Lost amidst the frenzy of coverage of the Supreme Court’s rulings about the Affordable Care Act and same-sex marriage was a case involving the constitutionality of an independent commission to draw congressional districts in Arizona. Through a ballot measure in 2000, the state amended its constitution to create a nonpartisan group to draw up new districts; the ultimate goal is to reduce gerrymandering. Named for the salamander-shaped district drawn by Massachusetts governor Elbridge Gerry in 1812, gerrymandering occurs when a state legislature draws voting district lines in a manner that benefits the ruling party at the expense of the opposition. The goal is to consolidate power for the party in control, making it effectively impossible for the opposition to gain seats. Many state legislatures have engaged in this process recently, prompting grassroots movements advocating independent commissions to draw districts.
The Supreme Court ruled 5–4 that Arizona’s commission is constitutional. This begs the question: is there a truly unbiased method for drawing fair districts that yield more competitive elections? As it turns out, there are mathematical methods that could fit the bill.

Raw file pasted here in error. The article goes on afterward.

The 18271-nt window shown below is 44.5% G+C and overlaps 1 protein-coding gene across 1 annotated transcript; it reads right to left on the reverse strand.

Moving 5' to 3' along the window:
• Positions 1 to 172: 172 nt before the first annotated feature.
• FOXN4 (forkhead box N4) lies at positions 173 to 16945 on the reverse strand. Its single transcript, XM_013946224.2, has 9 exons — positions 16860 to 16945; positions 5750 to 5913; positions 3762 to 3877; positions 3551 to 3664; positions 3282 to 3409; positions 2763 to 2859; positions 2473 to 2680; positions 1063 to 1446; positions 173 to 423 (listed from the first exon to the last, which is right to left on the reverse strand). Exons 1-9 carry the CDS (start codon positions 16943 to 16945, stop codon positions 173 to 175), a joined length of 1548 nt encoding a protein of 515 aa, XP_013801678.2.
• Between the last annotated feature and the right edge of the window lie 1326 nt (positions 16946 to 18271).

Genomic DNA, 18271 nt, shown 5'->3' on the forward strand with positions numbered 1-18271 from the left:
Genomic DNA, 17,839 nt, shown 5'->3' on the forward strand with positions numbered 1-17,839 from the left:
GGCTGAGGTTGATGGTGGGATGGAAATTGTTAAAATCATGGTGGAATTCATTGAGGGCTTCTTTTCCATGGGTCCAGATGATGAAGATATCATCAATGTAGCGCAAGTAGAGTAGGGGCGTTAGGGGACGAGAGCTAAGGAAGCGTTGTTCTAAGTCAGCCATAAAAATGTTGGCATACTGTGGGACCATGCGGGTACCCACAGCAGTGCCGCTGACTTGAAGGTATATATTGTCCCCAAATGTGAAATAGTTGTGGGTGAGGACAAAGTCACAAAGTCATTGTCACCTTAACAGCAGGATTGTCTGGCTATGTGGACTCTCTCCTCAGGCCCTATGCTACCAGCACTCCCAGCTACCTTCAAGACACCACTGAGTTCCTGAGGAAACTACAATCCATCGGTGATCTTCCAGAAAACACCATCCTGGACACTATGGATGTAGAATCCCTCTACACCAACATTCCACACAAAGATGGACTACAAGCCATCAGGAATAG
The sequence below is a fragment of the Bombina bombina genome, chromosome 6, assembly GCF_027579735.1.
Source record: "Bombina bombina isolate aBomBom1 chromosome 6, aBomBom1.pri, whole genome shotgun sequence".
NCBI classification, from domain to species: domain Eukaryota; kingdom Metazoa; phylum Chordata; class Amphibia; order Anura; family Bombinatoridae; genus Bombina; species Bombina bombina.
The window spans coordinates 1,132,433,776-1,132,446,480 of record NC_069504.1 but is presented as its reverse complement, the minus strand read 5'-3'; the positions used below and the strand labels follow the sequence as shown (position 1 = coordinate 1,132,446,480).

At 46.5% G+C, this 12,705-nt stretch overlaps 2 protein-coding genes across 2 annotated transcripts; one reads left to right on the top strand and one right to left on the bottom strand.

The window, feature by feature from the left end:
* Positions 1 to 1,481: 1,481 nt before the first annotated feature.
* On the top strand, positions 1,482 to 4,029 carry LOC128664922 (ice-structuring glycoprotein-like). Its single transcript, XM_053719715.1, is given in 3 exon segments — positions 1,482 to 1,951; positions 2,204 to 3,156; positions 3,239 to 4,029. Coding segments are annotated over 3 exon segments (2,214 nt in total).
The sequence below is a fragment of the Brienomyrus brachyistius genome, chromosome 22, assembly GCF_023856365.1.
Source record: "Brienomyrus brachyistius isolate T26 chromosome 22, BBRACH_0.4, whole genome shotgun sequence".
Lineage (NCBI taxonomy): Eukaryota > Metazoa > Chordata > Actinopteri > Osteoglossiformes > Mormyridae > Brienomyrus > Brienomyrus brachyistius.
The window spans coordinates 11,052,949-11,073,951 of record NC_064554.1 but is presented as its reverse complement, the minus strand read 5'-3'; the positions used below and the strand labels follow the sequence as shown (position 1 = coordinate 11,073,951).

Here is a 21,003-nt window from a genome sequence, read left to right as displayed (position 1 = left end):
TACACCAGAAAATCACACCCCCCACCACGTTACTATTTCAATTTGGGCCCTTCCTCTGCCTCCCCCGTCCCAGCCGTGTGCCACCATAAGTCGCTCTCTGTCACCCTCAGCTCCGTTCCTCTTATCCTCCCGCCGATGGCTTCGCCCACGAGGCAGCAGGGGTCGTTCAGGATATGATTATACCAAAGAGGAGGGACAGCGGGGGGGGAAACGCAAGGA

There are three primary requirements in federal law when drawing congressional districts: they must distribute population evenly, be connected and be “compact.” The last term has never been rigorously defined. The Voting Rights Act of 1965 also insists on some guarantees of representation for minority voters.
Over the years state legislatures have employed various strategies to meet all these criteria – which has led to some interesting districts.
Full Article: Can math solve the congressional districting problem?.